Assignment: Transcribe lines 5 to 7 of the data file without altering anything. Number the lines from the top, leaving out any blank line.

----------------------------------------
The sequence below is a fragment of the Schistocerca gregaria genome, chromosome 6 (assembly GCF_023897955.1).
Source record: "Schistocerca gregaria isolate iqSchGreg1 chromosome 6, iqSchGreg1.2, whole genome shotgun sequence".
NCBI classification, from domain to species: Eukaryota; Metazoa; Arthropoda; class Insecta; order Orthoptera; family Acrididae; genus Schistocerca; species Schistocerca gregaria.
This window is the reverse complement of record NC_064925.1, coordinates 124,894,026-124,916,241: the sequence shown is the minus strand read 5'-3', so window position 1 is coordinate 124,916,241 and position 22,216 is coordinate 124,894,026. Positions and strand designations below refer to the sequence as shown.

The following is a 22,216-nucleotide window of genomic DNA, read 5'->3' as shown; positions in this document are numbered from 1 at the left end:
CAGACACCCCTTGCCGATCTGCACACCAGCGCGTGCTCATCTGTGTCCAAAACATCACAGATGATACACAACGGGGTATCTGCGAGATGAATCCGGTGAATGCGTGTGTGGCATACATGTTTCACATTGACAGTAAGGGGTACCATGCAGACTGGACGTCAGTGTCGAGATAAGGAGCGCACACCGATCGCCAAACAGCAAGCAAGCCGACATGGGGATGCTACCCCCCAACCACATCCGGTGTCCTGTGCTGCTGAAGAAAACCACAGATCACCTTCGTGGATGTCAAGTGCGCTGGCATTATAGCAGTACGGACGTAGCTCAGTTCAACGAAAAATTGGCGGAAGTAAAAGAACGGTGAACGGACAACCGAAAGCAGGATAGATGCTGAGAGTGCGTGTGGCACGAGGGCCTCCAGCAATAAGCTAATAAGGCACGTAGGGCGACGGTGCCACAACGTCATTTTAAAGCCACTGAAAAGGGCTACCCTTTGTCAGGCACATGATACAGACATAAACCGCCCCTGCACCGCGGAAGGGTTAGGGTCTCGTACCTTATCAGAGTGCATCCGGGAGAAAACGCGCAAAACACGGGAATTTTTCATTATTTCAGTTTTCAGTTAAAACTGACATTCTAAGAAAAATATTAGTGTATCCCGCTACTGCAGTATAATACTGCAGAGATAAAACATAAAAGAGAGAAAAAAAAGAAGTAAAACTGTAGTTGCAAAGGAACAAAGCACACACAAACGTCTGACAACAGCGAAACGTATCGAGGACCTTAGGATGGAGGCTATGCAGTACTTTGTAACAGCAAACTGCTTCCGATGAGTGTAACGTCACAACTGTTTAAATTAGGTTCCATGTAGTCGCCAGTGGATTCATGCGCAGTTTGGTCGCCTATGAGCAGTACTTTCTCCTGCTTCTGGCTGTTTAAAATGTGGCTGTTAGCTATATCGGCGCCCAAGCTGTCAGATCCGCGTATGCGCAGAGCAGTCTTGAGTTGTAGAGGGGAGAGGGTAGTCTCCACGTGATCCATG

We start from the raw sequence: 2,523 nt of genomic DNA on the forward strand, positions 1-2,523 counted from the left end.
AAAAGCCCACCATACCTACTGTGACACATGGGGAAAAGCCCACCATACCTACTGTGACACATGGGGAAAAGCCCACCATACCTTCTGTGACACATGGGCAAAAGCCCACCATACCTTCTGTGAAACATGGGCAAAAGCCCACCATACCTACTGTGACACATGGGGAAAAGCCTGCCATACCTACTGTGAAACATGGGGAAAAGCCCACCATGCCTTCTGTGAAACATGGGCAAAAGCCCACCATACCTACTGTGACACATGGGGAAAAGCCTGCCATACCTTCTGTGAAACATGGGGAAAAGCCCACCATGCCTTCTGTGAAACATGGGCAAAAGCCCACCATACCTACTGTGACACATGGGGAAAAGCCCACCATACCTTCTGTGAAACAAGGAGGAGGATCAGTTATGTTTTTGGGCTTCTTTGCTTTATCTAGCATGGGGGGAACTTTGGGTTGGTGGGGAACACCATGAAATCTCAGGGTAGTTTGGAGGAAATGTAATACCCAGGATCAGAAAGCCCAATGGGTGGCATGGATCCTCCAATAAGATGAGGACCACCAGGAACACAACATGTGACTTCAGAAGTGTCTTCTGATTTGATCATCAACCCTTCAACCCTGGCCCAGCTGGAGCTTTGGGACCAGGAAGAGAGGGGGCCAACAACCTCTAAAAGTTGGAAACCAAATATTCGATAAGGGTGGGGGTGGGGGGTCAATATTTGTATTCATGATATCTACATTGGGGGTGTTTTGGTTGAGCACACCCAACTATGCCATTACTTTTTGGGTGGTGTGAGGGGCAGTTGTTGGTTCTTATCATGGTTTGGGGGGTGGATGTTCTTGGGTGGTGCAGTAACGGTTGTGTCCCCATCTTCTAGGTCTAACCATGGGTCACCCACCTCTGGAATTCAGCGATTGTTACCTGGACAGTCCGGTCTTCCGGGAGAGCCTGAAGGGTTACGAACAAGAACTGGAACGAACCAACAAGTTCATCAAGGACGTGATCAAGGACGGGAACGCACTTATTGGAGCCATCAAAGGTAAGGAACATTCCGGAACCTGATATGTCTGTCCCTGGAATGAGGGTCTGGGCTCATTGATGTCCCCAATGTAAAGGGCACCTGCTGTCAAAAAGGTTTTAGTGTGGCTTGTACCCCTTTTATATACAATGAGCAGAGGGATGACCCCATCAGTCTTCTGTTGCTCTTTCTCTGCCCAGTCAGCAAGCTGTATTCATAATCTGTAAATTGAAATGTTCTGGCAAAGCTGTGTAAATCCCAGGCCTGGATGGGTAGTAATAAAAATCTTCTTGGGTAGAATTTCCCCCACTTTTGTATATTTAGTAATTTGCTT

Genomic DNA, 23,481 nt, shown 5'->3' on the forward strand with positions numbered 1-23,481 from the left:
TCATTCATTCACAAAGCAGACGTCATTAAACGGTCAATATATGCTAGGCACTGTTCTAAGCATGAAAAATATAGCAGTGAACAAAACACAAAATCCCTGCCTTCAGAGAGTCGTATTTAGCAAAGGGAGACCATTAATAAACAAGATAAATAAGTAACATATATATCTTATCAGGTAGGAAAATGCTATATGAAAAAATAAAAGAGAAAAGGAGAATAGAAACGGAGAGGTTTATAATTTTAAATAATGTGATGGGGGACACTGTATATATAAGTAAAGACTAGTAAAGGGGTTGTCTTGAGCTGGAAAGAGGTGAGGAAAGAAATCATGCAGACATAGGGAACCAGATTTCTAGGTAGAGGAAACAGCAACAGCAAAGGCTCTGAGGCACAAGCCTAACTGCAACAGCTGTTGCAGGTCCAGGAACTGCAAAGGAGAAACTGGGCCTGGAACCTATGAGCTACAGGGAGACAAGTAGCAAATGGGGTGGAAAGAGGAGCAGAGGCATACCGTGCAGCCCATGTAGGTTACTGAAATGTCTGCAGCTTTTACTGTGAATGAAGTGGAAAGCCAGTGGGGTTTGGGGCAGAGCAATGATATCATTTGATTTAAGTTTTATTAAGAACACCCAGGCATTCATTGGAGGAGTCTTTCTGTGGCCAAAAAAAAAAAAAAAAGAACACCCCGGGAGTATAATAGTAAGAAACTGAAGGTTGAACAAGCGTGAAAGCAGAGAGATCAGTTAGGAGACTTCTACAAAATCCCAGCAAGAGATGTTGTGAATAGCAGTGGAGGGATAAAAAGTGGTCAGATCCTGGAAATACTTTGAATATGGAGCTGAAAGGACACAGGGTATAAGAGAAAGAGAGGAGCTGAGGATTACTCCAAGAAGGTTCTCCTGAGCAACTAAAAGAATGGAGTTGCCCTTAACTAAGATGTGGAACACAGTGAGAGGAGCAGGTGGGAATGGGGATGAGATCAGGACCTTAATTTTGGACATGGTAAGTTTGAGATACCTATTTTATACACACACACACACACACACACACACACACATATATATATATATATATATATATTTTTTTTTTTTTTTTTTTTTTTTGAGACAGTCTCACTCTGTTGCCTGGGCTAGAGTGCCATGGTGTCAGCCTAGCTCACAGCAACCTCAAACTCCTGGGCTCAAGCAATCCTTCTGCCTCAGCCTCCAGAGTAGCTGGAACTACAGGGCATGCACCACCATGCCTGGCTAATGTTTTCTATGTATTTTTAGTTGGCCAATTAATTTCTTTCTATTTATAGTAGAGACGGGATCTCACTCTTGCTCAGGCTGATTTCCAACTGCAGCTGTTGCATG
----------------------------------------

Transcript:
The following is a 22,216-nucleotide window of genomic DNA, read 5'->3' as shown; positions in this document are numbered from 1 at the left end:
CAGACACCCCTTGCCGATCTGCACACCAGCGCGTGCTCATCTGTGTCCAAAACATCACAGATGATACACAACGGGGTATCTGCGAGATGAATCCGGTGAATGCGTGTGTGGCATACATGTTTCACATTGACAGTAAGGGGTACCATGCAGACTGGACGTCAGTGTCGAGATAAGGAGCGCACACCGATCGCCAAACAGCAAGCAAGCCGACATGGGGATGCTACCCCCCAACCACATCCGGTGTCCTGTGCTGCTGAAGAAAACCACAGATCACCTTCGTGGATGTCAAGTGCGCTGGCATTATAGCAGTACGGACGTAGCTCAGTTCAACGAAAAATTGGCGGAAGTAAAAGAACGGTGAACGGACAACCGAAAGCAGGATAGATGCTGAGAGTGCGTGTGGCACGAGGGCCTCCAGCAATAAGCTAATAAGGCACGTAGGGCGACGGTGCCACAACGTCATTTTAAAGCCACTGAAAAGGGCTACCCTTTGTCAGGCACATGATACAGACATAAACCGCCCCTGCACCGCGGAAGGGTTAGGGTCTCGTACCTTATCAGAGTGCATCCGGGAGAAAACGCGCAAAACACGGGAATTTTTCATTATTTCAGTTTTCAGTTAAAACTGACATTCTAAGAAAAATATTAGTGTATCCCGCTACTGCAGTATAATACTGCAGAGATAAAACATAAAAGAGAGAAAAAAAAGAAGTAAAACTGTAGTTGCAAAGGAACAAAGCACACACAAACGTCTGACAACAGCGAAACGTATCGAGGACCTTAGGATGGAGGCTATGCAGTACTTTGTAACAGCAAACTGCTTCCGATGAGTGTAACGTCACAACTGTTTAAATTAGGTTCCATGTAGTCGCCAGTGGATTCATGCGCAGTTTGGTCGCCTATGAGCAGTACTTTCTCCTGCTTCTGGCTGTTTAAAATGTGGCTGTTAGCTATATCGGCGCCCAAGCTGTCAGATCCGCGTATGCGCAGAGCAGTCTTGAGTTGTAGAGGGGAGAGGGTAGTCTCCACGTGATCCATG

We start from the raw sequence: 2,523 nt of genomic DNA on the forward strand, positions 1-2,523 counted from the left end.